Did something happen before the bike event?

12 12 2018

Recently we posted a comment about Andrew MacGregor Marshal’s Facebook page, where he’d spent considerable effort linking to social media posts complaining about delays, road closures, river closures and more associated with the king’s recent cycle around Bangkok. He also wrote that the king showed up several hours late. We said we hadn’t seen that material reported elsewhere, but understood that Thailand’s media fears dire consequences if they do.

At that time, we’d noticed a comment on AMM’s post saying something odd had happened. It seems AMM investigated further, and while nothing has appeared in the Thai media, there was a security breach. And, no, the king didn’t get shot in the bum again.

Clicking the next link takes the reader to a copy of the AMM’s Facebook post, probably illegal in Thailand, and refers to a retired soldier rushing towards the king.



Further updated: Biking with the king

10 12 2018

With all the hoopla associated with the king’s latest self-promoting bike ride yesterday, we have been trying to find the usual grossly inflated figures for the number involved. As has been the case for several decades, big turnouts are important for demonstrating “popularity.”

Sadly, the reports we have seen mention “thousands” but not much else. There are also loads of photos and videos of the king in Lycra and helmet but showing relatively small numbers of other cyclists. The Nation reports “thousands of participants and spectators.” We did notice spectators along the route, but again the numbers seemed low and there was obviously a rent-a-crowd or, more accurately, order-a-crowd.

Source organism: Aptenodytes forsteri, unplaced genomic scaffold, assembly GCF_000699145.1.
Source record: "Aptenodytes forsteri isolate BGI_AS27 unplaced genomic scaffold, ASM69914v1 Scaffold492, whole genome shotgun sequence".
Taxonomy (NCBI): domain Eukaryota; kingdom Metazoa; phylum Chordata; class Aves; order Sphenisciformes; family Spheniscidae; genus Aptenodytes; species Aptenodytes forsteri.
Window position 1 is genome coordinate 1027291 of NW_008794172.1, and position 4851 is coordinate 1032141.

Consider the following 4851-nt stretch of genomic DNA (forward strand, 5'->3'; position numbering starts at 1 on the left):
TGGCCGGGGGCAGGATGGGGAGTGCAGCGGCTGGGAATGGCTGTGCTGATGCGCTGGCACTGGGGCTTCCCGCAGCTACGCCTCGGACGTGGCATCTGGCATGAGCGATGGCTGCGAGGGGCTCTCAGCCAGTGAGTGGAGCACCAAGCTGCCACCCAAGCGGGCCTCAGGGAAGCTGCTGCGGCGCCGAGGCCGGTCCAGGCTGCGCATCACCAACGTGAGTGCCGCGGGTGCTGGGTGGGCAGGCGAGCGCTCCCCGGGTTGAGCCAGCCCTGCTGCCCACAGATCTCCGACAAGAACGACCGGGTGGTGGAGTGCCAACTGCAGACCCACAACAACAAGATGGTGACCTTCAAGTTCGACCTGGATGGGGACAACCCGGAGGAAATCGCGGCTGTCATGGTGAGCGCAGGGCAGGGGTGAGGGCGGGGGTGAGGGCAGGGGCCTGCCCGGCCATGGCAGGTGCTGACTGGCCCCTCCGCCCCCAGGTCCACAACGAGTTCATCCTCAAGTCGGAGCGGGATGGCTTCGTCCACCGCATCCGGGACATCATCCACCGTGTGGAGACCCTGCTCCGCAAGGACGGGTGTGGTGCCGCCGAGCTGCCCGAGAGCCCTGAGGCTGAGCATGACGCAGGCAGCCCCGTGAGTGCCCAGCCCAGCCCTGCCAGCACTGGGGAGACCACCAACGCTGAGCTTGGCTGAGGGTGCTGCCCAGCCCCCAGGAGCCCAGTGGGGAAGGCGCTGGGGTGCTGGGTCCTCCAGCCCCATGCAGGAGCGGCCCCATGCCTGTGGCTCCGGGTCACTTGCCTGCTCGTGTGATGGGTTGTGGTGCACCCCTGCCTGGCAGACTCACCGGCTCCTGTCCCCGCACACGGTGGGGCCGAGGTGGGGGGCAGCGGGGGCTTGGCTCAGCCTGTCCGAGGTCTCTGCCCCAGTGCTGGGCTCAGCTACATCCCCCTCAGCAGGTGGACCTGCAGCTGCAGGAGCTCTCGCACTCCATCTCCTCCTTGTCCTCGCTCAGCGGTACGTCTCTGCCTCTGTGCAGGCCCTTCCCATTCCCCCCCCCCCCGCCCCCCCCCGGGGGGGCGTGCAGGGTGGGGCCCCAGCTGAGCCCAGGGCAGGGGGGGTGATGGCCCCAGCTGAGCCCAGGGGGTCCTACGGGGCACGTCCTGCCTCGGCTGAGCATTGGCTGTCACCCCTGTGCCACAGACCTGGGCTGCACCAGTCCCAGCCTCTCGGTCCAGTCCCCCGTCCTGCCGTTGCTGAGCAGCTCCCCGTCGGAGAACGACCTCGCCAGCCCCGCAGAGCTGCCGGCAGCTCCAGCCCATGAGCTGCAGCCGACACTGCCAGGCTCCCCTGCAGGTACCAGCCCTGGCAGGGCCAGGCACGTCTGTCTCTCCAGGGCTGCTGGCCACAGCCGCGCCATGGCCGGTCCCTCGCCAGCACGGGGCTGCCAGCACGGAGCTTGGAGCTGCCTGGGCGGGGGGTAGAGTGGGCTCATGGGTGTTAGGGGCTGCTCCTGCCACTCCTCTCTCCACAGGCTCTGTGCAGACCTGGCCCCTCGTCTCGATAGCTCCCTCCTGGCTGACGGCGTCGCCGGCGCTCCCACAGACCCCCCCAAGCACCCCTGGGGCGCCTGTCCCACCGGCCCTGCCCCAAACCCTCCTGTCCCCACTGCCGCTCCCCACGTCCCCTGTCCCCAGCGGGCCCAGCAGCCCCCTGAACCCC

Some social media accounts say there were almost 700,000 nationwide, but that sounds more  like a Ministry of Interior fudge as it doesn’t match the vision or images.

NHK reported that “[a]bout 3,500 people joined” the ride in Bangkok. We assume tens of thousands of extra parking spots were empty.

At Andrew MacGregor Marshal’s Facebook page, he’s spent considerable effort linking to social media posts complaining about delays, road closures, river closures and more. He also writes that the king showed up several hours late. We haven’t seen that reported elsewhere, but then Thailand’s media isn’t about to discuss such matters for fear of the dire consequences.

The king appeared with daughters and concubines. We didn’t notice the usual junta limpets involved.

We guess that, despite the seemingly small crows, the regime, palace and dutiful media will crow about a rousing success.

Update 1: There’s been a death among participants in the king’s bikeathon. Sitthichai Banjerdsuk reportedly dies of a heart attack. The king is sponsoring the funeral. Without trying to be too macabre, it needs to be pointed out that his is not the first death associated with this kind of palace propaganda event (see here and here). Their “auspiciousness” is greatly reduced by such deaths.

Update 2: It turns out that there are now two reported deaths from the latest biking event.

Republicanism rises again

7 12 2018

Readers will recall the kerfuffle a little while ago over t-shirt, with some arrested, detained and maybe charged with making and distributing shirts claimed to be anti-monarchist and part of a republican movement.

On Wednesday, according to social media reports and in Khaosod, “police briefly detained two men wearing T-shirts associated with a republican group in public yesterday…”. In fact, there may have been more than two, as videos and photos are available on social media, including the Facebook page of Andrew MacGregor Marshall, show.

Thai Lawyers for Human Rights said the two were grabbed by police on the public holiday dedicated to the dead king in Lat Phrao district and taken to a local police station. Pictures appear to show republicans at MBK also.

Apparently the two detained were “released later in the day.” Police refused to comment.